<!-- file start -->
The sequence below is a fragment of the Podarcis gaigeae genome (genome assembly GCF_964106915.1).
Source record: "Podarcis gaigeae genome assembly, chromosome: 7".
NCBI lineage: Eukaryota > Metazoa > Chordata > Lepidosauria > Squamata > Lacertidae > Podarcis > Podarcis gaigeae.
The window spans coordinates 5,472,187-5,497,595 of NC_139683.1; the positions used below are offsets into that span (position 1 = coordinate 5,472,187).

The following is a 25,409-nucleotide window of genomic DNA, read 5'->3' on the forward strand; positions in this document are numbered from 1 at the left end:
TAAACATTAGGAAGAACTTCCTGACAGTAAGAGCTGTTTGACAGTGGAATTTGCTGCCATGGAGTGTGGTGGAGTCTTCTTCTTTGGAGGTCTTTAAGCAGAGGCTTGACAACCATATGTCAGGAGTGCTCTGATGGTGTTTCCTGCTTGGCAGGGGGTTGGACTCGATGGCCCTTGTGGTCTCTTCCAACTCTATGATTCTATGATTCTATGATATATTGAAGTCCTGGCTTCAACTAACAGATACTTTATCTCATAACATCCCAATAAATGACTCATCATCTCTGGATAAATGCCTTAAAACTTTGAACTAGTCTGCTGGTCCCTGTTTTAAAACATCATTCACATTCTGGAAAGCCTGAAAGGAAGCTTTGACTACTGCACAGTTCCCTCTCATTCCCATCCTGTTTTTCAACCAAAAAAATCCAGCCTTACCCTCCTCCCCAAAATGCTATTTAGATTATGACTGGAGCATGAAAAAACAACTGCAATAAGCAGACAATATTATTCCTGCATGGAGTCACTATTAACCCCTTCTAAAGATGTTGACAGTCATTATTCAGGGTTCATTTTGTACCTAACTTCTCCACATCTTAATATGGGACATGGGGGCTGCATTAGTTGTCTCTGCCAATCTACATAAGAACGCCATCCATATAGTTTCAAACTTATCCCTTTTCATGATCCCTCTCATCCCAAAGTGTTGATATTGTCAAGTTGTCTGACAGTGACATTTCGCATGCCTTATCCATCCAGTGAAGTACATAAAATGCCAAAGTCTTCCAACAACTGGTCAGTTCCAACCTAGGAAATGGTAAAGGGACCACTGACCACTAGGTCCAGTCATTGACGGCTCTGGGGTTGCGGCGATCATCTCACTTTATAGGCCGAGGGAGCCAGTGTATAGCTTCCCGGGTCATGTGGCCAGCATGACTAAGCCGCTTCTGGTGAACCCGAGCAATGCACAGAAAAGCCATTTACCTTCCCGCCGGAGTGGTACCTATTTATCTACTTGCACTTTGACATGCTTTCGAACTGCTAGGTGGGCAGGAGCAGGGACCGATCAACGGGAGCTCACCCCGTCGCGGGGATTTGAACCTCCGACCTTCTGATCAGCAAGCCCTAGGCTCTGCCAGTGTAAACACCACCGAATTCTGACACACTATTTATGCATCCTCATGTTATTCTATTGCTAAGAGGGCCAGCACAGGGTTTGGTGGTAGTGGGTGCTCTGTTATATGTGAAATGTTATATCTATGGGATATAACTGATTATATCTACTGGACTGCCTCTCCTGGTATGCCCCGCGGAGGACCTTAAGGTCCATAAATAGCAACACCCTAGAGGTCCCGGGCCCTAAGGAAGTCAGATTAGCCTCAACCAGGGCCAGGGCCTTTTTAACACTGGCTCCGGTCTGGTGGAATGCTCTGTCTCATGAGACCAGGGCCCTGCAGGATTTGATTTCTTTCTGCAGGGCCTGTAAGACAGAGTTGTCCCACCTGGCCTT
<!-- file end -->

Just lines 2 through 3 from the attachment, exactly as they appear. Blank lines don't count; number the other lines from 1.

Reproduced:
Source record: "Podarcis gaigeae genome assembly, chromosome: 7".
NCBI lineage: Eukaryota > Metazoa > Chordata > Lepidosauria > Squamata > Lacertidae > Podarcis > Podarcis gaigeae.